## Longest Substring Of Two Unique Characters

### June 11, 2013

I wrote today’s exercise as an excuse to illustrate the sets of the previous exercise. We use two loops to form every possible substring, and for each substring enter all the characters into a set, then count the characters:

```(define (two-char str)   (let ((longest "") (len 0) (n (+ 1 (string-length str))))     (do ((i 0 (+ i 1))) ((= i n) longest)       (do ((j (+ i 1) (+ j 1))) ((= j n))         (when (and (<= (count (substring str i j)) 2)                    (<= len (- j i -1)))           (set! longest (substring str i j))           (set! len (- j i -1)))))))```

That uses an auxiliary function to count the number of unique characters in a string; each character is inserted into a set, and the size of the set is returned at the end of the string:

```(define (count str)   (let loop ((cs (string->list str)) (s (make-set 29)))     (if (null? cs) (s 'size)       (loop (cdr cs) (s 'adjoin (car cs))))))```

Here are some examples:

```> (two-char "abcabcbcbc") "bcbcbc" > (two-char "abababcabc") "ababab" > (two-char "abcacacabc") "cacaca"```

That algorithm is O(n2); there are better algorithms, but I’ll leave those to you in the comments. You can run the program at http://programmingpraxis.codepad.org/ybpvp6gv.

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### 13 Responses to “Longest Substring Of Two Unique Characters”

1. […] today’s Programming Praxis exercise, our goal is to find the longest substring consisting of only two […]

2. My Haskell solution (see http://bonsaicode.wordpress.com/2013/06/11/programming-praxis-longest-substring-of-two-unique-characters/ for a version with comments):

```import Data.List

lstuc :: Eq a => [a] -> [a]
lstuc xs = foldr (\x a -> if length x > length a then x else a) []
[concat \$ a:b:takeWhile (flip elem [head a, head b] . head) cs
| (a:b:cs) <- tails \$ group xs]
```
3. brooknovak said

Here is a O(N) solution written in C#:

```public static string GetLongestSubset(string str) {
if (str == null)
throw new ArgumentNullException ("str");

if (str.Length == 0)
return String.Empty;

int s1 = 0, s2 = 0;

// Get next unique char
for(int i = 1; i < str.Length; i++) {
if (str [i] != str[s1]) {
s2 = i;
break;
}
}

if (s2 == 0)
return str; // all chars are the same

int sequenceStart = 0;
int maxStart = 0, maxEnd = 0;
int maxDiff = 0;

// Scan for longest sequences
for (int i = s2 + 1; i < str.Length; i++) {
// Can this new char belong to the current substring we are building up?
if (str [i] != str [s1] && str [i] != str [s2]) {
int diff = i - sequenceStart;
if (diff >= maxDiff) {
maxDiff = diff;
maxStart = sequenceStart;
maxEnd = i - 1;
}
if (s1 > s2) {
sequenceStart = s1;
s2 = i;
} else {
sequenceStart = s2;
s1 = i;
}
} else if (str [i] != str [i - 1]) {
// Track start of each char sequence containing the same char
if (str [i] == str [s1]) {
s1 = i;
} else {
s2 = i;
}
}
}

int lastDiff = str.Length - sequenceStart;
if (lastDiff >= maxDiff) {
maxDiff = lastDiff;
maxStart = sequenceStart;
maxEnd = str.Length - 1;
}

return str.Substring (maxStart, (maxEnd - maxStart) + 1);
}
```
4. Mike said

Just because I like regular expressions:

```
import re

def lsotuc(s):
pat = re.compile(r'(.)\1*(.)(\1|\2)*', re.DOTALL)
return max((pat.search(s,i).group() for i in range(len(s)-1)), key=len)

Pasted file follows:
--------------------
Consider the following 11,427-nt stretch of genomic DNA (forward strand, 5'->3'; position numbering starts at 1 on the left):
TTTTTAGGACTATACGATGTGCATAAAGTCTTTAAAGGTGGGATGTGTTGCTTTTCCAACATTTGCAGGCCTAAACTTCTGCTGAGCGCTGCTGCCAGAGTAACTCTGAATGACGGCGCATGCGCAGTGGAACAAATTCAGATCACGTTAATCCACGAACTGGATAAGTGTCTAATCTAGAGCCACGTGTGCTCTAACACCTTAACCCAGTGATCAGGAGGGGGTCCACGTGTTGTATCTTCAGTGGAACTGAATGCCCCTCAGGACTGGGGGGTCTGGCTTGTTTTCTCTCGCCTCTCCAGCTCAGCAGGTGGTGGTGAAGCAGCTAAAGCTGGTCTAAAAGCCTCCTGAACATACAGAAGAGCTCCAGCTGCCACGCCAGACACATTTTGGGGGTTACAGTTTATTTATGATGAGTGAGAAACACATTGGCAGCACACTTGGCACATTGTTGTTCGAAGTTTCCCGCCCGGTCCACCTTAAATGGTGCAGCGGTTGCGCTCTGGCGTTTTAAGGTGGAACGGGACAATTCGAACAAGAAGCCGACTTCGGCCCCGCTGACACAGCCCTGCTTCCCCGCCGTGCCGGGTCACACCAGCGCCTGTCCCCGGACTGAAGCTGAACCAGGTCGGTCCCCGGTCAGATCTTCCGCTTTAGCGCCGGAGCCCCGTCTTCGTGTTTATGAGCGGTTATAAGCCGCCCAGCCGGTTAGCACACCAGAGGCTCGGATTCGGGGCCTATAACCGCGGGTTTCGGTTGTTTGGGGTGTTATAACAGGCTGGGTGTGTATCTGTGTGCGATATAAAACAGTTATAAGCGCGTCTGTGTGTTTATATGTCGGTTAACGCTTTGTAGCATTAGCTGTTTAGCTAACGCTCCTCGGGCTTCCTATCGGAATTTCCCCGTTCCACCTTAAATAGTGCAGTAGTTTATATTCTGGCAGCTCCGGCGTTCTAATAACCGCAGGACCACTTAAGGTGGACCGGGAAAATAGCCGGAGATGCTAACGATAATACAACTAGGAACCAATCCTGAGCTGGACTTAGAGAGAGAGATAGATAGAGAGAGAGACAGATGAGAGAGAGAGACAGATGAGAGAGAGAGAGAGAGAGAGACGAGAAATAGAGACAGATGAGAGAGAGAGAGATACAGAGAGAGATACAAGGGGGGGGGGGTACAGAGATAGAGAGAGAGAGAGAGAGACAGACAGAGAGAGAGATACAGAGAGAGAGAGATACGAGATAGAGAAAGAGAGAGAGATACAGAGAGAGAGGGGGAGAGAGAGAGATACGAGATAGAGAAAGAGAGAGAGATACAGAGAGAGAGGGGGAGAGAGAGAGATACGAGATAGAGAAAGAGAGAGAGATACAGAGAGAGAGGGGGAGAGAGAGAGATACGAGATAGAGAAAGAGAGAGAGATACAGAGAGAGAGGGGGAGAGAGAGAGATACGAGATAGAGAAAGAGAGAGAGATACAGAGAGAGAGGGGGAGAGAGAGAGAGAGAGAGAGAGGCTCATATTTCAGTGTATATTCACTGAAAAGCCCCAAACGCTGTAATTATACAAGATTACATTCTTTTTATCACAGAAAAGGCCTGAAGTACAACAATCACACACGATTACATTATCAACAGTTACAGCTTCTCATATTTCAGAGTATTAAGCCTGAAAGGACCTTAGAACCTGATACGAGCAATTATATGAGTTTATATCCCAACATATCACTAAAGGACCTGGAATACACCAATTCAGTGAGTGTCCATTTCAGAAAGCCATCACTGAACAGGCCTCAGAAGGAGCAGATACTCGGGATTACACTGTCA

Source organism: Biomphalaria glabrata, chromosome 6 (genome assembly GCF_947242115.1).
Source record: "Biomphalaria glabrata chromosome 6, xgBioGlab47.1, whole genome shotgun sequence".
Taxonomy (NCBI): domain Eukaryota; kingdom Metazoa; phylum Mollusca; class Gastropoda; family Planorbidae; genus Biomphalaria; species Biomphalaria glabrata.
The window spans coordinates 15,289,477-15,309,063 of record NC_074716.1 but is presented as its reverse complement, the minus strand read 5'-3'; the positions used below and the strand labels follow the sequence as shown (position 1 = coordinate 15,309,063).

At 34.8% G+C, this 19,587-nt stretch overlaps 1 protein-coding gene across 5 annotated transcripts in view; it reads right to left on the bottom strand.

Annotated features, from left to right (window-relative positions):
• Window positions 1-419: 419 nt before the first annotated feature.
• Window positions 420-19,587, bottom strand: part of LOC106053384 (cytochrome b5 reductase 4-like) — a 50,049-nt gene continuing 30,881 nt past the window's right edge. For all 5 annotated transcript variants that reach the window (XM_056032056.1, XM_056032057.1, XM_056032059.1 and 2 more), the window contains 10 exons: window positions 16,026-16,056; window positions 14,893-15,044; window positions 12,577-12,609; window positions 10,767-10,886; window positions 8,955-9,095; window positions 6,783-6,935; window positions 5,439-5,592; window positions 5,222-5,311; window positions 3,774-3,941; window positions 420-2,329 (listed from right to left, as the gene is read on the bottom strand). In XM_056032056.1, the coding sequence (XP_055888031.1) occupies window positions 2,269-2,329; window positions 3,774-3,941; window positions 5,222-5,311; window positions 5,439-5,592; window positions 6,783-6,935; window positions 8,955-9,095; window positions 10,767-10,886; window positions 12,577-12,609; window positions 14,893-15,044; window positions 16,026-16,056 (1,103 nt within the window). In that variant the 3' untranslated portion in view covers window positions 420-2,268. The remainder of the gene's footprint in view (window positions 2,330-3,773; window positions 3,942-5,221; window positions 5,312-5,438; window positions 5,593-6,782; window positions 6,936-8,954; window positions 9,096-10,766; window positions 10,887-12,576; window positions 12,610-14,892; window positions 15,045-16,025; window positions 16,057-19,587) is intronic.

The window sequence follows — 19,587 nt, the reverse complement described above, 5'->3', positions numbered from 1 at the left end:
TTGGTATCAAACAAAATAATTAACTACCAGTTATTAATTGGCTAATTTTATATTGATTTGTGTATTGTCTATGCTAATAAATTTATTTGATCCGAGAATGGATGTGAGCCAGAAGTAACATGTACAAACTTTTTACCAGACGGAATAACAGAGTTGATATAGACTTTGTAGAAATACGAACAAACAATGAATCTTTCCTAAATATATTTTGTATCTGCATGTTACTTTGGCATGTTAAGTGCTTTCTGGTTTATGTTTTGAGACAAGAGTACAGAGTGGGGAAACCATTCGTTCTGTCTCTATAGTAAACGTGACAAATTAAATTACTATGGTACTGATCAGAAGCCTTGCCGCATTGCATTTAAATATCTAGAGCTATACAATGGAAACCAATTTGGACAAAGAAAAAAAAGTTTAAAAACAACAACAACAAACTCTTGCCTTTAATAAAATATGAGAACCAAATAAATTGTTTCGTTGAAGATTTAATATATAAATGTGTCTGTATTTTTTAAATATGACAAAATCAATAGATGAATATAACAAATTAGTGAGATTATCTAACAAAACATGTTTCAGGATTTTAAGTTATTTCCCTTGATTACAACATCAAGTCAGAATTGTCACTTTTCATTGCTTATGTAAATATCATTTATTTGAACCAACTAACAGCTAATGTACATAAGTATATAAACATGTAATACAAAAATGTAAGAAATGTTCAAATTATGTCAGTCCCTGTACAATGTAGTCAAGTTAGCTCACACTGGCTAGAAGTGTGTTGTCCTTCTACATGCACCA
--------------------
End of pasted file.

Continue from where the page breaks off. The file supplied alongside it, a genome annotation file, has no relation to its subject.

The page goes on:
```
5. shtipki said

A Perl try (again with regex):

```sub max2substr {
my @chars = split "", (my \$input = shift);
reduce { length \$b >= length \$a ? \$b : \$a } grep { defined } map { \$input =~ /((?:\$_){2,})/ } map { join "", @chars[\$_..\$_+1] } (0..\$#chars-1);
}
```
6. […] Question is from here. […]

7. […] Question is from here. […]

8. javabloggi said

My java solution here.

9. coldgrnd said

efficient O(n) solution in haskell:

{-# LANGUAGE BangPatterns #-}
import qualified Data.ByteString as B

loop !_ _ _ _ _ (kmax,imax) !s | B.null s = (kmax,imax)
loop i n k a b (kmax,imax) s
| B.head s == a = cont (n+1) (k+1) a b
| B.head s == b = cont 1 (k+1) b a
| otherwise = cont 1 (n+1) (B.head s) a
where
cont !n’ !k’ !a’ b’ =
if k’ >= kmax
then loop (i+1) n’ k’ a’ b’ (k’,i) (B.tail s)
else loop (i+1) n’ k’ a’ b’ (kmax,imax) (B.tail s)

findLongest :: B.ByteString -> B.ByteString
findLongest b =
case loop 0 0 0 0 0 (0,0) b of
(k,i) -> B.take k . B.drop (i-k+1) \$ b

10. wlingke said

In Javascript:

function substring(str) {
var myString = str;
var count = 0;
var returnStr = “”;
for (var i = 0; i = count) {
count = tempCount;
returnStr = tempReturnStr.join(“”);
}
}
}
return returnStr;
}

11. wlingke said

Sorry… post fail. Clearly time to go to bed.

http://jsfiddle.net/z92aY/

12. Mike said

Here’s an O(n) solution:

```import itertools as it
import re

from collections import deque

def sotuc(s):
"""yields subsequences that consist of two unique characters"""

grouper = (mo.group() for mo in re.finditer(r'((.)\2*)', s, re.S))
groups = list(it.islice(grouper,2))
tuc = deque((g for g in groups), maxlen=2)
for group in grouper:
if group != tuc:
yield ''.join(groups)
del groups[:-1]
tuc.append(group)
groups.append(group)
yield ''.join(groups)

def lsotuc(s):
return max(sotuc(s), key=len)

```
13. George Leake said

A long-winded solution in Python:

import itertools

def sub448(s):
ln = len(s)
if ln % 2 == 1:
s += ‘x’

``````st = list(set(list(s)))
p = list(itertools.combinations(st, 2))
coms = []
for b in p:
coms.append(''.join(sorted(b)))

ch =[]
for a in coms:
ch.append([s.count(a),a])
pass

k = sorted(ch)
k = k[::-1]
tgt = k

tg = ''
while len(tg) < len(s):
tg += tgt
step = len(tgt)
for j in range(ln,0,-step):
if tg[:j] in s:
break
pass
return j
``````